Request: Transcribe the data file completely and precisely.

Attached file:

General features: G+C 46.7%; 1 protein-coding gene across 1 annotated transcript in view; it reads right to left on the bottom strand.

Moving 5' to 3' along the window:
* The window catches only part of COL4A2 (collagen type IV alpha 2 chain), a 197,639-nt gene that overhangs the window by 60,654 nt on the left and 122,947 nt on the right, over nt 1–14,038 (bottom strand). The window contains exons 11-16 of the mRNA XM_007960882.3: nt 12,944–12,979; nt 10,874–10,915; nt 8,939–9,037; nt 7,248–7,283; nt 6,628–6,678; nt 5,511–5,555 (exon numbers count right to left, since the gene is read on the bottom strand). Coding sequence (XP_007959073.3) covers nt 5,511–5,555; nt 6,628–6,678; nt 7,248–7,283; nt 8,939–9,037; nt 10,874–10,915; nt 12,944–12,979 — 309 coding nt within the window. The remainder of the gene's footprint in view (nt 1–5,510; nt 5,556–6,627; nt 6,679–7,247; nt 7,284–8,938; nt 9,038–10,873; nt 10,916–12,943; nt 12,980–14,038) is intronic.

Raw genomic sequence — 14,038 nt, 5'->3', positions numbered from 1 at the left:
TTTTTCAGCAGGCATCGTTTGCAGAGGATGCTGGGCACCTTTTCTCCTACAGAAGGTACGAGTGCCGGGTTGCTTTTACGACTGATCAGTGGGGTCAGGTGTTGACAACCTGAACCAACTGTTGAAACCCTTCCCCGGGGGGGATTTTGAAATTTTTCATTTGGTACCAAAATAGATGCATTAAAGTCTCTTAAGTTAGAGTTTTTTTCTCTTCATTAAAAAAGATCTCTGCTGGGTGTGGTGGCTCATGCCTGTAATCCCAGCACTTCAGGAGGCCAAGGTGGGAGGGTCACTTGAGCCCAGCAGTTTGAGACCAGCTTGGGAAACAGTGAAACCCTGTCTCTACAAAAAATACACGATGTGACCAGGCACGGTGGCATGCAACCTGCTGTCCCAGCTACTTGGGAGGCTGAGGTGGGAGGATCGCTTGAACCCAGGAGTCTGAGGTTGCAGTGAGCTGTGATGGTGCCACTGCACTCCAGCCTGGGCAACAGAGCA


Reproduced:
General features: G+C 46.7%; 1 protein-coding gene across 1 annotated transcript in view; it reads right to left on the bottom strand.

Moving 5' to 3' along the window:
* The window catches only part of COL4A2 (collagen type IV alpha 2 chain), a 197,639-nt gene that overhangs the window by 60,654 nt on the left and 122,947 nt on the right, over nt 1–14,038 (bottom strand). The window contains exons 11-16 of the mRNA XM_007960882.3: nt 12,944–12,979; nt 10,874–10,915; nt 8,939–9,037; nt 7,248–7,283; nt 6,628–6,678; nt 5,511–5,555 (exon numbers count right to left, since the gene is read on the bottom strand). Coding sequence (XP_007959073.3) covers nt 5,511–5,555; nt 6,628–6,678; nt 7,248–7,283; nt 8,939–9,037; nt 10,874–10,915; nt 12,944–12,979 — 309 coding nt within the window. The remainder of the gene's footprint in view (nt 1–5,510; nt 5,556–6,627; nt 6,679–7,247; nt 7,284–8,938; nt 9,038–10,873; nt 10,916–12,943; nt 12,980–14,038) is intronic.

Raw genomic sequence — 14,038 nt, 5'->3', positions numbered from 1 at the left:
TTTTTCAGCAGGCATCGTTTGCAGAGGATGCTGGGCACCTTTTCTCCTACAGAAGGTACGAGTGCCGGGTTGCTTTTACGACTGATCAGTGGGGTCAGGTGTTGACAACCTGAACCAACTGTTGAAACCCTTCCCCGGGGGGGATTTTGAAATTTTTCATTTGGTACCAAAATAGATGCATTAAAGTCTCTTAAGTTAGAGTTTTTTTCTCTTCATTAAAAAAGATCTCTGCTGGGTGTGGTGGCTCATGCCTGTAATCCCAGCACTTCAGGAGGCCAAGGTGGGAGGGTCACTTGAGCCCAGCAGTTTGAGACCAGCTTGGGAAACAGTGAAACCCTGTCTCTACAAAAAATACACGATGTGACCAGGCACGGTGGCATGCAACCTGCTGTCCCAGCTACTTGGGAGGCTGAGGTGGGAGGATCGCTTGAACCCAGGAGTCTGAGGTTGCAGTGAGCTGTGATGGTGCCACTGCACTCCAGCCTGGGCAACAGAGCA